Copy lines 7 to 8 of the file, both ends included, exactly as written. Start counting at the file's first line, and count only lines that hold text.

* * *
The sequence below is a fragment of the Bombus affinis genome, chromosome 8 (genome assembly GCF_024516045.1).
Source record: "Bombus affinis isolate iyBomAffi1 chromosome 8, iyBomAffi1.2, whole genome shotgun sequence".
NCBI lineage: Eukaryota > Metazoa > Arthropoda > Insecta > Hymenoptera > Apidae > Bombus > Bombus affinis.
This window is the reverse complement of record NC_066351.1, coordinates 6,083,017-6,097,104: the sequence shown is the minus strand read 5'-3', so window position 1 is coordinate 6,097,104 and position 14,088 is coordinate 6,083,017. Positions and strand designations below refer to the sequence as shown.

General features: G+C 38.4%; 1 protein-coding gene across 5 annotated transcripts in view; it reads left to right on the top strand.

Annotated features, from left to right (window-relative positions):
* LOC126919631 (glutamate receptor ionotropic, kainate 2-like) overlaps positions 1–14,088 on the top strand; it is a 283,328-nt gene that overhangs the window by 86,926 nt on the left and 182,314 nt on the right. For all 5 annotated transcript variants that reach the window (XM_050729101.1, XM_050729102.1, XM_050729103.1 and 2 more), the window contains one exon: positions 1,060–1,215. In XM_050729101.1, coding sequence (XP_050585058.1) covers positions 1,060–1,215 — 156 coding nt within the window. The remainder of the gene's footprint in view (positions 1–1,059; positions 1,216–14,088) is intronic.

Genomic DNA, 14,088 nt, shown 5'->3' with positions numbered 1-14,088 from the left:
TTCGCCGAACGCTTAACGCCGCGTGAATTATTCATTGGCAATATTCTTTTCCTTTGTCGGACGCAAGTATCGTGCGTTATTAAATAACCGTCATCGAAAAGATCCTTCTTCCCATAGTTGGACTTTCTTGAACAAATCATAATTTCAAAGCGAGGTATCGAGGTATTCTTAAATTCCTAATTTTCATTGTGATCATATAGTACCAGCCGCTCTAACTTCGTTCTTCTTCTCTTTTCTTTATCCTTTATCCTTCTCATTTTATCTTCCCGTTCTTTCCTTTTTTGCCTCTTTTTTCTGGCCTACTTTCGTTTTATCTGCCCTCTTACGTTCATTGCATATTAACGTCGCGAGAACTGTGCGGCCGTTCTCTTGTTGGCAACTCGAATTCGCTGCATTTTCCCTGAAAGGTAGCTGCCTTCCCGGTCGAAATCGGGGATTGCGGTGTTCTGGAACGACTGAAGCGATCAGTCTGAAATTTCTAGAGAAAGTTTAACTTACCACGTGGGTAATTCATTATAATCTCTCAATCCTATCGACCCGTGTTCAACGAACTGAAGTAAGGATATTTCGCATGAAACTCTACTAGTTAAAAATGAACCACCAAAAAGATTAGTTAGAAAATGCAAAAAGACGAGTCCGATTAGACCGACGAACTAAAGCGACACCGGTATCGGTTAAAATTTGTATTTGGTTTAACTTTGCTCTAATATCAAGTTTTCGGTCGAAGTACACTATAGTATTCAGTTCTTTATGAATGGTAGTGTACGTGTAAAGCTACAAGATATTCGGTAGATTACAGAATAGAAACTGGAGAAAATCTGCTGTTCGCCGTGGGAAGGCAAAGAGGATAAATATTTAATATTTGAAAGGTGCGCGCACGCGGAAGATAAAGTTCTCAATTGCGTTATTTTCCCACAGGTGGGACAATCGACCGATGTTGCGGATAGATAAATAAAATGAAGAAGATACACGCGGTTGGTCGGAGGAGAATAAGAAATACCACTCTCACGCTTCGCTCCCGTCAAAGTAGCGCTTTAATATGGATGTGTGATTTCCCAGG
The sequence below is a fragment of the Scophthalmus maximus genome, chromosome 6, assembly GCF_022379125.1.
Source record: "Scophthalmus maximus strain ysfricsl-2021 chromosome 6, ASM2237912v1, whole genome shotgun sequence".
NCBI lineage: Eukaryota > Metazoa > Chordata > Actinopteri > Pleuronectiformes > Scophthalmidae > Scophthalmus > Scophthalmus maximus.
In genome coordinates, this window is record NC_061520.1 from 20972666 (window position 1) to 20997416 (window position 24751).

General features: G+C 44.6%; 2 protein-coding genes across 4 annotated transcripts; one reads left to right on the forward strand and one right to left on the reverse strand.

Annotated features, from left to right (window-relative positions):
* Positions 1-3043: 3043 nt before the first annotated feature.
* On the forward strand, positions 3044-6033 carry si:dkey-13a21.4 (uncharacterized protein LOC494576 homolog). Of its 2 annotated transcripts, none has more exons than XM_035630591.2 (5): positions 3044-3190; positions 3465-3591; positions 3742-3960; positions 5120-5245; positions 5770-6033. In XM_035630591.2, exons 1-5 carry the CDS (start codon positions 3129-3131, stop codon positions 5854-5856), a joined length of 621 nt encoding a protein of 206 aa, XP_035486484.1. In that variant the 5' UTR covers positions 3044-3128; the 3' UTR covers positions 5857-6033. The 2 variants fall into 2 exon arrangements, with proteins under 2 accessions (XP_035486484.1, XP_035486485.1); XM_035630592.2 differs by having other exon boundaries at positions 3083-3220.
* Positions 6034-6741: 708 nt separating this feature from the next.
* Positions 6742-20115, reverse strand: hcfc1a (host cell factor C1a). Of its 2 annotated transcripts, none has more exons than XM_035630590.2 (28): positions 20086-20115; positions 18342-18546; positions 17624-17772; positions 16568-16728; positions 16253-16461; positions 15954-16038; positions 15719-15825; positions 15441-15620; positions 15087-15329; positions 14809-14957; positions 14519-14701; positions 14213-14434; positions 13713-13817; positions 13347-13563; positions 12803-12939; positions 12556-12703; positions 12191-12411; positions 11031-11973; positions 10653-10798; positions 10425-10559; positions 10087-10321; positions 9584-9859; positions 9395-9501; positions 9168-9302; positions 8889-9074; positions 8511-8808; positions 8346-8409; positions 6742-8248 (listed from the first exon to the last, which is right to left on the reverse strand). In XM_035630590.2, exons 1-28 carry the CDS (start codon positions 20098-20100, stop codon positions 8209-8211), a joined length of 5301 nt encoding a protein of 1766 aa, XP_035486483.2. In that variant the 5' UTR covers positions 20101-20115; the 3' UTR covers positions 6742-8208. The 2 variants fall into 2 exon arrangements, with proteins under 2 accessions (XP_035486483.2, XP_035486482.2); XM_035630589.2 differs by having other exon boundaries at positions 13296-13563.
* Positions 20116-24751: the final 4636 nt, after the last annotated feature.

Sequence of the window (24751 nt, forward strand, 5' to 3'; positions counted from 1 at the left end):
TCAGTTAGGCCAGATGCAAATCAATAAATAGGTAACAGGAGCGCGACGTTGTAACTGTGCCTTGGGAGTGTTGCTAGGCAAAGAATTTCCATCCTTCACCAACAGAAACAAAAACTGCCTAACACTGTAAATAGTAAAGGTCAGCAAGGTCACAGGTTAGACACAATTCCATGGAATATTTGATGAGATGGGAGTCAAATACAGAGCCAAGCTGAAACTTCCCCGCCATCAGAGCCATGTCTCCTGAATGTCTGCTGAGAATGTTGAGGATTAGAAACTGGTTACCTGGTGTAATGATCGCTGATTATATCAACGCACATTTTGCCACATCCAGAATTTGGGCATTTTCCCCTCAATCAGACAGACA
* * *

* LOC126919631 (glutamate receptor ionotropic, kainate 2-like) overlaps positions 1–14,088 on the top strand; it is a 283,328-nt gene that overhangs the window by 86,926 nt on the left and 182,314 nt on the right. For all 5 annotated transcript variants that reach the window (XM_050729101.1, XM_050729102.1, XM_050729103.1 and 2 more), the window contains one exon: positions 1,060–1,215. In XM_050729101.1, coding sequence (XP_050585058.1) covers positions 1,060–1,215 — 156 coding nt within the window. The remainder of the gene's footprint in view (positions 1–1,059; positions 1,216–14,088) is intronic.

Genomic DNA, 14,088 nt, shown 5'->3' with positions numbered 1-14,088 from the left: